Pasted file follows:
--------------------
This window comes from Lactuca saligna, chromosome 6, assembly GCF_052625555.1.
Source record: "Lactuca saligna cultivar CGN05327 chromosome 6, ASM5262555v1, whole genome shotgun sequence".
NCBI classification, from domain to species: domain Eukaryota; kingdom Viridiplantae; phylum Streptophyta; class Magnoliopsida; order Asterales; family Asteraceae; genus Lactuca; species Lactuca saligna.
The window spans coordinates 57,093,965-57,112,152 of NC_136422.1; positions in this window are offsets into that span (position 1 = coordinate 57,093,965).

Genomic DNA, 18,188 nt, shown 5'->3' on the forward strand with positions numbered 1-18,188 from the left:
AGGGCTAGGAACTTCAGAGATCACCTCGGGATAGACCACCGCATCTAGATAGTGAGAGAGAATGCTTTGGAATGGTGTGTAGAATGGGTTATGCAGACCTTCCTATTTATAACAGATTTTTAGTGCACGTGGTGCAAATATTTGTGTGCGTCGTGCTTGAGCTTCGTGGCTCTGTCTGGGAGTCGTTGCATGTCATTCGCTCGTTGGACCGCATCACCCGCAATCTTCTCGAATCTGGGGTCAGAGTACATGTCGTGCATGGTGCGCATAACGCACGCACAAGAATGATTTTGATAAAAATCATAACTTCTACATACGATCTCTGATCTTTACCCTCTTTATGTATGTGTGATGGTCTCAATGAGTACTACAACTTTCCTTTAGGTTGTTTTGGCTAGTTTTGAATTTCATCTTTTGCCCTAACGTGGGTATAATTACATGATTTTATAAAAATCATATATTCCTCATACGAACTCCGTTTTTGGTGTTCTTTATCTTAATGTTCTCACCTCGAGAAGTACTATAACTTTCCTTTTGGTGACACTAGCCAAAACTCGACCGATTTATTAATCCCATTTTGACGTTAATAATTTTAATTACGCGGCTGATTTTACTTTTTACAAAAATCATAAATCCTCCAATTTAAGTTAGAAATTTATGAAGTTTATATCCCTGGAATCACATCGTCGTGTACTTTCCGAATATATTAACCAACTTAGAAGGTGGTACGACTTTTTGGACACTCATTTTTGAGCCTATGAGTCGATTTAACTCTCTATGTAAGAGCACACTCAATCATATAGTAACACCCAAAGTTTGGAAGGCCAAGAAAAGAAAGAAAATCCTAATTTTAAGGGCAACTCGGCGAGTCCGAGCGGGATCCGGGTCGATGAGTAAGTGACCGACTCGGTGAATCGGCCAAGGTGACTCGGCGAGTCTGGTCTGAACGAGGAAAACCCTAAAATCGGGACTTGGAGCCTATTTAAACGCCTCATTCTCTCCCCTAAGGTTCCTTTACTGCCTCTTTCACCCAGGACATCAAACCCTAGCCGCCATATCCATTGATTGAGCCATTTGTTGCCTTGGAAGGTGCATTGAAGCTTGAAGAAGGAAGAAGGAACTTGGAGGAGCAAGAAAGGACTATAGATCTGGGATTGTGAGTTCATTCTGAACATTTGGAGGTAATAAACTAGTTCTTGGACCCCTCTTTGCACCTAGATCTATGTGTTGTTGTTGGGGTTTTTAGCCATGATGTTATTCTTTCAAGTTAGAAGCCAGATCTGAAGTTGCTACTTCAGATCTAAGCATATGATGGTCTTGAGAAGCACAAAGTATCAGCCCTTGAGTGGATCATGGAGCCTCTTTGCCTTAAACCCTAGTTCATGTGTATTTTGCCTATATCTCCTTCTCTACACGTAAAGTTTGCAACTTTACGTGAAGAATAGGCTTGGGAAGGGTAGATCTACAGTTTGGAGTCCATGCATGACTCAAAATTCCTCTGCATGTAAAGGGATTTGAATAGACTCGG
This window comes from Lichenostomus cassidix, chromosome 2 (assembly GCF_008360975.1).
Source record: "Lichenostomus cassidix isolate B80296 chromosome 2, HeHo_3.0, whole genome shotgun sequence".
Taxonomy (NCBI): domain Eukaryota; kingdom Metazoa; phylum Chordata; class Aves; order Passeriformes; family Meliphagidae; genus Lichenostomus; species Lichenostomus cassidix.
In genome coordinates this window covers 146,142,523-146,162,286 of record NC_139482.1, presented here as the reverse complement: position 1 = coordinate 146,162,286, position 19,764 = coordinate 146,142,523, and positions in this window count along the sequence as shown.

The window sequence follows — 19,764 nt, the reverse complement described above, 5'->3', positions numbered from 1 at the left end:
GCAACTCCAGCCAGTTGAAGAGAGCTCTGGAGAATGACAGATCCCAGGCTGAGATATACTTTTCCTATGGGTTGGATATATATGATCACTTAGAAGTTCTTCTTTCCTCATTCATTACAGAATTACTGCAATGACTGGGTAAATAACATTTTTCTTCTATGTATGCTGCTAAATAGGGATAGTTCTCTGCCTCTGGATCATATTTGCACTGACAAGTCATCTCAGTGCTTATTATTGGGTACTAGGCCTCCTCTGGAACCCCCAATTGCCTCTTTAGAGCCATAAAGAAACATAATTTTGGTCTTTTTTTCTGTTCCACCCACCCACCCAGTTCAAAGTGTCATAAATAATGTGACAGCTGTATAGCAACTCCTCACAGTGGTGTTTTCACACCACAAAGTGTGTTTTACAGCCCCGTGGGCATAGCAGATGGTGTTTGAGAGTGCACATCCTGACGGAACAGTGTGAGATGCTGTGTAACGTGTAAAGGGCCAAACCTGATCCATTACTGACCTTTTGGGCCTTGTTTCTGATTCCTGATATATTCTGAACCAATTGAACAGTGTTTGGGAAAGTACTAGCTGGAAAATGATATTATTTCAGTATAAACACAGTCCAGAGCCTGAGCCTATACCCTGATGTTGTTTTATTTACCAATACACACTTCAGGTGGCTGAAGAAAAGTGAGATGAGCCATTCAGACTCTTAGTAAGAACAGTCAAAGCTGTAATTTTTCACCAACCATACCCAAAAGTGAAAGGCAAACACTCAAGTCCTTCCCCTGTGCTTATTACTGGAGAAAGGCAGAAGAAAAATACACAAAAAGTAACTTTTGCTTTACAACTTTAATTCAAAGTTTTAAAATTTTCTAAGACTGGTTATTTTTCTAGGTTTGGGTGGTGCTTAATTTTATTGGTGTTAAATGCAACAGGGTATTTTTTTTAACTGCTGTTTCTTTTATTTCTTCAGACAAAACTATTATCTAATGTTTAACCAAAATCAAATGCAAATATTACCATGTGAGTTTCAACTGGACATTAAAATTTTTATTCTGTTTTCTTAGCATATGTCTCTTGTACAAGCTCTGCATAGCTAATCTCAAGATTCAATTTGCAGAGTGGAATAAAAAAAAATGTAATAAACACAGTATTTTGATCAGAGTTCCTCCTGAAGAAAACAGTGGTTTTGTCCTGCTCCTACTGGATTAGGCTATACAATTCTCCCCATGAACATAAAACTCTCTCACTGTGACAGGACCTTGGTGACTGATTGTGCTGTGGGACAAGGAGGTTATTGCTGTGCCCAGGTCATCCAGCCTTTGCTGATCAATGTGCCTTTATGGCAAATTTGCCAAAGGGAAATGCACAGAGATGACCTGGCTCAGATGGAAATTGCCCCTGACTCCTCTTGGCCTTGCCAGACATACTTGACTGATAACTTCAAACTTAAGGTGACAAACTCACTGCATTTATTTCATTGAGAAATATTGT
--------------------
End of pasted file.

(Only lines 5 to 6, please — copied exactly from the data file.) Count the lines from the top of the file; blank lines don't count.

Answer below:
Genomic DNA, 18,188 nt, shown 5'->3' on the forward strand with positions numbered 1-18,188 from the left:
AGGGCTAGGAACTTCAGAGATCACCTCGGGATAGACCACCGCATCTAGATAGTGAGAGAGAATGCTTTGGAATGGTGTGTAGAATGGGTTATGCAGACCTTCCTATTTATAACAGATTTTTAGTGCACGTGGTGCAAATATTTGTGTGCGTCGTGCTTGAGCTTCGTGGCTCTGTCTGGGAGTCGTTGCATGTCATTCGCTCGTTGGACCGCATCACCCGCAATCTTCTCGAATCTGGGGTCAGAGTACATGTCGTGCATGGTGCGCATAACGCACGCACAAGAATGATTTTGATAAAAATCATAACTTCTACATACGATCTCTGATCTTTACCCTCTTTATGTATGTGTGATGGTCTCAATGAGTACTACAACTTTCCTTTAGGTTGTTTTGGCTAGTTTTGAATTTCATCTTTTGCCCTAACGTGGGTATAATTACATGATTTTATAAAAATCATATATTCCTCATACGAACTCCGTTTTTGGTGTTCTTTATCTTAATGTTCTCACCTCGAGAAGTACTATAACTTTCCTTTTGGTGACACTAGCCAAAACTCGACCGATTTATTAATCCCATTTTGACGTTAATAATTTTAATTACGCGGCTGATTTTACTTTTTACAAAAATCATAAATCCTCCAATTTAAGTTAGAAATTTATGAAGTTTATATCCCTGGAATCACATCGTCGTGTACTTTCCGAATATATTAACCAACTTAGAAGGTGGTACGACTTTTTGGACACTCATTTTTGAGCCTATGAGTCGATTTAACTCTCTATGTAAGAGCACACTCAATCATATAGTAACACCCAAAGTTTGGAAGGCCAAGAAAAGAAAGAAAATCCTAATTTTAAGGGCAACTCGGCGAGTCCGAGCGGGATCCGGGTCGATGAGTAAGTGACCGACTCGGTGAATCGGCCAAGGTGACTCGGCGAGTCTGGTCTGAACGAGGAAAACCCTAAAATCGGGACTTGGAGCCTATTTAAACGCCTCATTCTCTCCCCTAAGGTTCCTTTACTGCCTCTTTCACCCAGGACATCAAACCCTAGCCGCCATATCCATTGATTGAGCCATTTGTTGCCTTGGAAGGTGCATTGAAGCTTGAAGAAGGAAGAAGGAACTTGGAGGAGCAAGAAAGGACTATAGATCTGGGATTGTGAGTTCATTCTGAACATTTGGAGGTAATAAACTAGTTCTTGGACCCCTCTTTGCACCTAGATCTATGTGTTGTTGTTGGGGTTTTTAGCCATGATGTTATTCTTTCAAGTTAGAAGCCAGATCTGAAGTTGCTACTTCAGATCTAAGCATATGATGGTCTTGAGAAGCACAAAGTATCAGCCCTTGAGTGGATCATGGAGCCTCTTTGCCTTAAACCCTAGTTCATGTGTATTTTGCCTATATCTCCTTCTCTACACGTAAAGTTTGCAACTTTACGTGAAGAATAGGCTTGGGAAGGGTAGATCTACAGTTTGGAGTCCATGCATGACTCAAAATTCCTCTGCATGTAAAGGGATTTGAATAGACTCGG